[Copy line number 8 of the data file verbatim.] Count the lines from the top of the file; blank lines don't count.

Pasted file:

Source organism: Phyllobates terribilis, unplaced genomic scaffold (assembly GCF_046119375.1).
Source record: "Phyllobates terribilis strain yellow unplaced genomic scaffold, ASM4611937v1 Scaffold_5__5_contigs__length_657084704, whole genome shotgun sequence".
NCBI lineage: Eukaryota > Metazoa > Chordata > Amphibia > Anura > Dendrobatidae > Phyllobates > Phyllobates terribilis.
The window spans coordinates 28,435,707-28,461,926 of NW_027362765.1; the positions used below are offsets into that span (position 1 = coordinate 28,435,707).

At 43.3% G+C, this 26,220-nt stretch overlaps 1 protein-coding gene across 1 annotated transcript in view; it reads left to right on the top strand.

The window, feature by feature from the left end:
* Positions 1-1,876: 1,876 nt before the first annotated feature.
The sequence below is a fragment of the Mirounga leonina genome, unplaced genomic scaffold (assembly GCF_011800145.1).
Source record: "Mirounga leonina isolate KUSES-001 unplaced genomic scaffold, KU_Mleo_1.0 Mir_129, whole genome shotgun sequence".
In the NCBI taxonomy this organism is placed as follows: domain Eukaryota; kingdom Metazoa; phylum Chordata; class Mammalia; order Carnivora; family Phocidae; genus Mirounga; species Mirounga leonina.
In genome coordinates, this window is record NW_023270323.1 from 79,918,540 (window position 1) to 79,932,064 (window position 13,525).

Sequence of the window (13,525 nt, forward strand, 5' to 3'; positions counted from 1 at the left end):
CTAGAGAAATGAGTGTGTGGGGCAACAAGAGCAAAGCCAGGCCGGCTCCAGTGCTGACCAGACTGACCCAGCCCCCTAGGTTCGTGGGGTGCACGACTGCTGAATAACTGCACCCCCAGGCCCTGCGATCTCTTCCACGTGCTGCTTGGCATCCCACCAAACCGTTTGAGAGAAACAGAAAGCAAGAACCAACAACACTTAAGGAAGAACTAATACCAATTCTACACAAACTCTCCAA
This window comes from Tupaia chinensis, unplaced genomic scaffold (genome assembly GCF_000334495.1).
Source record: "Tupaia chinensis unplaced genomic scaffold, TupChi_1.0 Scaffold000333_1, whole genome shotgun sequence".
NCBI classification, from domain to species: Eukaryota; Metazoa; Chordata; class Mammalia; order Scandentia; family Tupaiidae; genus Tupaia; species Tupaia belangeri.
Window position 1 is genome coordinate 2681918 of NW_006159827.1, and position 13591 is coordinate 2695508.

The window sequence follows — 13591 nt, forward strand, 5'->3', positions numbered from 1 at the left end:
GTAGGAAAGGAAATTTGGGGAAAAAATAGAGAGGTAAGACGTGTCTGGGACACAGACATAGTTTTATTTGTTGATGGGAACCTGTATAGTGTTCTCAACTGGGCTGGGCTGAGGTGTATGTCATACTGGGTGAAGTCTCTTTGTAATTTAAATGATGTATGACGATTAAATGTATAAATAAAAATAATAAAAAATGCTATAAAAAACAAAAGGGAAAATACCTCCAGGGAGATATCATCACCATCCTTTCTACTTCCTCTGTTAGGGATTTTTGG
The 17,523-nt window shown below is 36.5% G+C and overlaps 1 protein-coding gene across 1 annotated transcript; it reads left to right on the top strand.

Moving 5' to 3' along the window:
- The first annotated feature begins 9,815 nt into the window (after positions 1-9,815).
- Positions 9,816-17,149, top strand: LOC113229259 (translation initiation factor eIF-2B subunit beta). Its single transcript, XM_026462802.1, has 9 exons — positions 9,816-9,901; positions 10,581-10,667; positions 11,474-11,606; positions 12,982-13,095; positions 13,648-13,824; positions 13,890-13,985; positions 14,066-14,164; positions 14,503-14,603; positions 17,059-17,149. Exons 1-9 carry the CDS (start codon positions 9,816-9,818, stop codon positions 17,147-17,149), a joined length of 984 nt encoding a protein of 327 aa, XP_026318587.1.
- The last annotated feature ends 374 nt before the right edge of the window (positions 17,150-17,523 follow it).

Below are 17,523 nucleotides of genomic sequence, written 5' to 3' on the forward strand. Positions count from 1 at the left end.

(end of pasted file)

The sequence below is a fragment of the Mirounga leonina genome, unplaced genomic scaffold (assembly GCF_011800145.1).